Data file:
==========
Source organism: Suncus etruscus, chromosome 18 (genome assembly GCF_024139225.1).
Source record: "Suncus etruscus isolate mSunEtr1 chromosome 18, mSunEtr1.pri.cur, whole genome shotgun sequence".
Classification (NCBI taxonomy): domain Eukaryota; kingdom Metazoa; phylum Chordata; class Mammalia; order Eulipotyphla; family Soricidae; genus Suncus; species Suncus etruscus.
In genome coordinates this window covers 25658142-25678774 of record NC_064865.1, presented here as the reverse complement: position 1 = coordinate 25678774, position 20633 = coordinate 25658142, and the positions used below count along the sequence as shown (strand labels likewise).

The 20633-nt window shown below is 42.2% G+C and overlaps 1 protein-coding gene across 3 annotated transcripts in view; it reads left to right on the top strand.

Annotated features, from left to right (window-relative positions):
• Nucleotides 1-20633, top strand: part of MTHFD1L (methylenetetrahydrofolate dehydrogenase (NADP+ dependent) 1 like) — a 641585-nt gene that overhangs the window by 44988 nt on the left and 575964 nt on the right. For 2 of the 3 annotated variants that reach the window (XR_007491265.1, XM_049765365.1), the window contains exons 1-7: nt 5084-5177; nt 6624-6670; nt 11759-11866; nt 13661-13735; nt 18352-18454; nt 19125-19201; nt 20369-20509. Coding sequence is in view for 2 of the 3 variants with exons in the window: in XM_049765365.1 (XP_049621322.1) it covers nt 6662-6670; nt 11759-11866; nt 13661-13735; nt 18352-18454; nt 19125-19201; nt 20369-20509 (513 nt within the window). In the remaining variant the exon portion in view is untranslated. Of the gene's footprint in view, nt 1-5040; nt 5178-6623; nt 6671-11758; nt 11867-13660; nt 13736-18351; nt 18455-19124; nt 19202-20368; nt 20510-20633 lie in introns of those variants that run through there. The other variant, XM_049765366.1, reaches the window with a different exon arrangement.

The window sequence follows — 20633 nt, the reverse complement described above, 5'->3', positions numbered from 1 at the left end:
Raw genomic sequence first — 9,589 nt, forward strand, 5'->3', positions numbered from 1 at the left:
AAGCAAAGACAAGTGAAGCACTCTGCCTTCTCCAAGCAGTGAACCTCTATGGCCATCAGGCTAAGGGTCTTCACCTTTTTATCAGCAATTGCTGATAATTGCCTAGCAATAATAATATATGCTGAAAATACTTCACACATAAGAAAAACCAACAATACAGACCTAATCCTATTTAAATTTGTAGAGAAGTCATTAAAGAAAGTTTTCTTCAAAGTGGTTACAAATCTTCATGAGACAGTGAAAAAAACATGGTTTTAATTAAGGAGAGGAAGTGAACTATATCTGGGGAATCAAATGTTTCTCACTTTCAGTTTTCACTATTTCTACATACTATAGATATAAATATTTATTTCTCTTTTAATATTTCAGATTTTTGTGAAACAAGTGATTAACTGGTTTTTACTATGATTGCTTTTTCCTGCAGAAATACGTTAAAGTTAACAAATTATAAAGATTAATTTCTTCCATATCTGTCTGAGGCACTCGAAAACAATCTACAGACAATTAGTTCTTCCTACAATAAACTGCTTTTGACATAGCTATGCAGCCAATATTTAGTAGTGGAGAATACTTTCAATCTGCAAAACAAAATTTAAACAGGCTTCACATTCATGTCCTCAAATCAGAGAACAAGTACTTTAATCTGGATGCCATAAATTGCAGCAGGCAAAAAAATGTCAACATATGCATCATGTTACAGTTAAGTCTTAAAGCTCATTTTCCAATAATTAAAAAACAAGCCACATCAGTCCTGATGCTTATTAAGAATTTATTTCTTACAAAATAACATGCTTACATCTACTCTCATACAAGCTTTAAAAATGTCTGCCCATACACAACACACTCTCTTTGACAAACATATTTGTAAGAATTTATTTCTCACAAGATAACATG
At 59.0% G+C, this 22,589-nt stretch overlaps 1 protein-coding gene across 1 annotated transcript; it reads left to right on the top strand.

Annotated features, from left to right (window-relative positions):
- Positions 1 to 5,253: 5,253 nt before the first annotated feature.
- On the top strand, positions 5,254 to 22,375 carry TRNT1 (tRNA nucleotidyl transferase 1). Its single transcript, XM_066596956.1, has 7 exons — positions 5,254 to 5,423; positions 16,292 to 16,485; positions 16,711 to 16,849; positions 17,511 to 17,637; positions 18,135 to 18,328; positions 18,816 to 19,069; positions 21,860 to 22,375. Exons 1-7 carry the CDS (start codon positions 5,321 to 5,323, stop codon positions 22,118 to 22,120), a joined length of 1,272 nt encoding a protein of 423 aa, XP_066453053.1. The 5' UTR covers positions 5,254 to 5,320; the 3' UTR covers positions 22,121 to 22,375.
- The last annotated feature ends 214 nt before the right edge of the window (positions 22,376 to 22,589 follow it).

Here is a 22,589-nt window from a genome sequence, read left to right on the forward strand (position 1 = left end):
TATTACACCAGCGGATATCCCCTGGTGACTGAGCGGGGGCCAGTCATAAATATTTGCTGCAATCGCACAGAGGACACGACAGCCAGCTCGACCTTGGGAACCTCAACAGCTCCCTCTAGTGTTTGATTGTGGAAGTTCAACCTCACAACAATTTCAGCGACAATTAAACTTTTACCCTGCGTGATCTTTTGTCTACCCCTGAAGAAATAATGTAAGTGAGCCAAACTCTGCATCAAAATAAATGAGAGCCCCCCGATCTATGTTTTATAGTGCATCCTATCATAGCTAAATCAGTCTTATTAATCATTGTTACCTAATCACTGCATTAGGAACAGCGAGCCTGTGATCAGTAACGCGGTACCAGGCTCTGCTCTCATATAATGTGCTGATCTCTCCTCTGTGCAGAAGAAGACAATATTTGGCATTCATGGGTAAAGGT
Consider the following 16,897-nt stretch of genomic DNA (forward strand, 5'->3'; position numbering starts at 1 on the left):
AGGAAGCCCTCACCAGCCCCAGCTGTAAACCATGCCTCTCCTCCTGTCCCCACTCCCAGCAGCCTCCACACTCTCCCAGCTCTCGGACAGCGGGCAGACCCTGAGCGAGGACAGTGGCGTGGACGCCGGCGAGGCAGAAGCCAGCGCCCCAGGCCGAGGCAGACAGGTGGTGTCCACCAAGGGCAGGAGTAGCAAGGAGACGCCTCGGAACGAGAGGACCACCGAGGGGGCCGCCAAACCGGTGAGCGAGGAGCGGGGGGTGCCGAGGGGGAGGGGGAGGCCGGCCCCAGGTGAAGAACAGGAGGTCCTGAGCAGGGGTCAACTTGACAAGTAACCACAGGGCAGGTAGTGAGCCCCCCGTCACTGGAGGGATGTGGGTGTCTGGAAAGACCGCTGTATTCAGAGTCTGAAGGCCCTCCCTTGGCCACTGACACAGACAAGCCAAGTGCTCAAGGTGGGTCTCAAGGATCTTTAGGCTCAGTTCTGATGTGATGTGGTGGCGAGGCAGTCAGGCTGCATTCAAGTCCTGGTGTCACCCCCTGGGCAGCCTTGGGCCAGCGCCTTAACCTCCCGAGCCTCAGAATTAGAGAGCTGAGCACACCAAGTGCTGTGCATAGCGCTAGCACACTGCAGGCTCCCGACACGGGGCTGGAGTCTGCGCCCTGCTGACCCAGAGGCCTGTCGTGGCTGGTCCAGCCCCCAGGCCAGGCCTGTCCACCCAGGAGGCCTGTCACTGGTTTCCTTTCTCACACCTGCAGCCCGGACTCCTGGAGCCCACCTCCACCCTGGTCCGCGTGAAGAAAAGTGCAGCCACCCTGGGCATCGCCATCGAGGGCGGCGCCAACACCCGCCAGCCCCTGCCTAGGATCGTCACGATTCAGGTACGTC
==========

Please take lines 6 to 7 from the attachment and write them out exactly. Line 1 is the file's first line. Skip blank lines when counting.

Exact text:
Annotated features, from left to right (window-relative positions):
• Nucleotides 1-20633, top strand: part of MTHFD1L (methylenetetrahydrofolate dehydrogenase (NADP+ dependent) 1 like) — a 641585-nt gene that overhangs the window by 44988 nt on the left and 575964 nt on the right. For 2 of the 3 annotated variants that reach the window (XR_007491265.1, XM_049765365.1), the window contains exons 1-7: nt 5084-5177; nt 6624-6670; nt 11759-11866; nt 13661-13735; nt 18352-18454; nt 19125-19201; nt 20369-20509. Coding sequence is in view for 2 of the 3 variants with exons in the window: in XM_049765365.1 (XP_049621322.1) it covers nt 6662-6670; nt 11759-11866; nt 13661-13735; nt 18352-18454; nt 19125-19201; nt 20369-20509 (513 nt within the window). In the remaining variant the exon portion in view is untranslated. Of the gene's footprint in view, nt 1-5040; nt 5178-6623; nt 6671-11758; nt 11867-13660; nt 13736-18351; nt 18455-19124; nt 19202-20368; nt 20510-20633 lie in introns of those variants that run through there. The other variant, XM_049765366.1, reaches the window with a different exon arrangement.